Cup a reprieve for Liverpool, City

BY Jamie Trecker • January 10, 2012

There’s no rest for the weary: Manchester City must regroup from a shattering FA Cup defeat to arch-rivals United to now face Liverpool in the other Cup competition.

It’s been a rough week for City, but arguably none more trying than the one endured by Liverpool. That club’s ham-handed handling of the Luis Suarez racism case and the subsequent racial abuse from the stands that was leveled at an Oldham player in Friday’s FA Cup tie have storm clouds circling over Anfield.

Few are pleased with how the club handled the Suarez case. In the face of a comprehensive and compelling FA report, the team responded with angry denials and an attack on both the FA and Suarez’ accuser, Patrice Evra. That, in turn, brought multiple denunciations from anti-racism groups and sustained attacks on manager Kenny Dalgish’s handling of the matter.

Matters worsened Friday when Oldham’s Tom Adeyemi was racially abused by Liverpool fans during their club’s FA Cup fixture. Those fans were reported to be wearing shirts with Luis Suarez’ image on them – nearly the same shirts that Dalglish had his players trot out in in a widely-criticized display of support for his player.

The matter has forced the club to go on the defensive, releasing two statements to its website Monday.

The first was a video that showed minority Liverpool owner LeBron James taking questions from young fans. In the second, Dalglish wrote a long defense of the club’s record against discrimination: “We would never have [our] support if we were in any way, shape or form prejudiced or discriminatory against any one part of the community.”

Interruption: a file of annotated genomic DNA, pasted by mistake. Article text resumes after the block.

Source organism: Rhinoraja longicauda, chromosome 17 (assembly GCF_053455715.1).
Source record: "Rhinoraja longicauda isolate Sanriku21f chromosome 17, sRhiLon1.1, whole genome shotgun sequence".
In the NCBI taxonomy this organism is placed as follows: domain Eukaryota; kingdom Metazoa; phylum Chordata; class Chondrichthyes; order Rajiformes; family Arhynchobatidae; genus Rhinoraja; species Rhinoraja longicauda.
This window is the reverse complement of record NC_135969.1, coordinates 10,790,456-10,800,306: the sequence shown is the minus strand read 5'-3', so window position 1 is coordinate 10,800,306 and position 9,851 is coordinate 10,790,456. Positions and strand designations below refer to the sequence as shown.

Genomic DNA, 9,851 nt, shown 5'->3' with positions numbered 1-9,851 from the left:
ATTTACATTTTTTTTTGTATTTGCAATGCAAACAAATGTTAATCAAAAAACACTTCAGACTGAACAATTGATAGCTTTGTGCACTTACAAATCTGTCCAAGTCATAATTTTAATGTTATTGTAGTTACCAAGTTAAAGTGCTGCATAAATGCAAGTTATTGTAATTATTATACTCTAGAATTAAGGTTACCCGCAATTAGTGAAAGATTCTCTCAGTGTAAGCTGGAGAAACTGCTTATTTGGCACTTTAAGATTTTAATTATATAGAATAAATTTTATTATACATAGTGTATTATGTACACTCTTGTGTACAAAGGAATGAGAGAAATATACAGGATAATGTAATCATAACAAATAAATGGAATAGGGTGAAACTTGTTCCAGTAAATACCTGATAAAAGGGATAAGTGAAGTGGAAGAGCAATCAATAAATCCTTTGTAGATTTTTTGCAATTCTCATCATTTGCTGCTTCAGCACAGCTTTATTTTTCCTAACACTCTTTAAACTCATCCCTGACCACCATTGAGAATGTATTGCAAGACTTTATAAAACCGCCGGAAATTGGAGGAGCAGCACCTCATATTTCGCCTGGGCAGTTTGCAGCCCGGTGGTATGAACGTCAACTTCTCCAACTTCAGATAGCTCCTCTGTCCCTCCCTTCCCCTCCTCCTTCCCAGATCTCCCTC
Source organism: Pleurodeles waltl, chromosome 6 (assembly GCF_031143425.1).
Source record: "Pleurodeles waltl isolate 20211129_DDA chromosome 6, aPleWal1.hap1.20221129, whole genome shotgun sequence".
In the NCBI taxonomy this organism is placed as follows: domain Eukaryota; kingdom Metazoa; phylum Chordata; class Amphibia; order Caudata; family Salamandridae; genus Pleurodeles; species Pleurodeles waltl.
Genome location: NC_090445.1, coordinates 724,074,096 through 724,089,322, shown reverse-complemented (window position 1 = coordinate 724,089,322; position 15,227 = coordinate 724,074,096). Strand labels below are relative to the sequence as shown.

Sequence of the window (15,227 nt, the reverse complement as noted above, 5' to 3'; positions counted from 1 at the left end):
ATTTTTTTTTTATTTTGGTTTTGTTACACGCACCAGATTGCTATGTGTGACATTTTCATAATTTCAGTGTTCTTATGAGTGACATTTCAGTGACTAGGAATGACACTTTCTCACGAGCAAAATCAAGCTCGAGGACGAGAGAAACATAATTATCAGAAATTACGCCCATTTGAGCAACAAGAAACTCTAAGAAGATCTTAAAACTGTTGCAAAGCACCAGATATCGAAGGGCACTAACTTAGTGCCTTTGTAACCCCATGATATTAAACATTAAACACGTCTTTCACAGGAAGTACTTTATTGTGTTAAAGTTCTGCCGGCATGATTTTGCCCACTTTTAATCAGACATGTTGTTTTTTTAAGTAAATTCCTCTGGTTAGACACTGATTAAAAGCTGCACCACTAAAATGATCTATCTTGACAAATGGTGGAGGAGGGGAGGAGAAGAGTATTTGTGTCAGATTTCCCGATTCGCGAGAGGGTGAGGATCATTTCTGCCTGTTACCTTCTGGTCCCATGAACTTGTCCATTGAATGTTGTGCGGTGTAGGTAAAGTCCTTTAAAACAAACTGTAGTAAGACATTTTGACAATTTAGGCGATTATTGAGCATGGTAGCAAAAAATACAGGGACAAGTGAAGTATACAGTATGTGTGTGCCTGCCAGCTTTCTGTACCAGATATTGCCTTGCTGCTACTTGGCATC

Yet Dalglish did not back off from his decision to have his men wear those infamous shirts, saying, “The players showed support for Luis which was fantastic, but then some people interpreted that wrongly as the players saying they're not interested in the fight against racism. That is totally and utterly rubbish….We don't want racism anywhere near football and certainly not anywhere near this football club.”

Dalglish’s words are welcome – but they will not stop the storm. Tuesday, MPs announced they would be investigating the matter. Certainly, as Friday’s incident showed, the actions the club took in defense of Suarez have had awful and unforeseen consequences. It feels like there may be more yet to come.

One other ugly incident to note: Midfielder Stewart Downing was arrested Sunday on suspicion of assaulting his ex-girlfriend. It is unclear if he will take part in Wednesday’s game.

But what about the game? It hasn't been entirely pushed to the background, especially since the Carling Cup offers a chance for a trophy that could be welcome to both sets of supporters.

City will be without some key players for the meeting — David Silva, Edin Dzeko and Mario Balotelli look to be watching from the touchline — but the biggest blow may be the suspension of Vincent Kompany. The captain was sent off against Manchester United in the FA Cup this weekend, a decision most observers felt was harsh. Tuesday, the FA upheld the red card, sidelining him for four games.

It may seem laughable that a club that lost close to $400 million last year — largely due to its huge spending on talent — is suffering a player shortage, but manager Roberto Mancini insists his squad is too small and is pushing the club to spend more money for reinforcements. Few will have any truck with this: City, of course, have several high-profile players out on loan, including Emmanuel Adebayor at Tottenham, and a certain striker walking on golf courses in Argentina.

Even “shorthanded,” City look to have the advantage. They hammered the Reds 3-0 in their recent league match and have only lost once in the clubs' last seven meetings.

Liverpool should get a full game out of the inspirational Steven Gerrard, but midfield hasn’t been the problem - scoring has. Andy Carroll has been a major flop and without Suarez, they have been sorely lacking a cutting edge up top.


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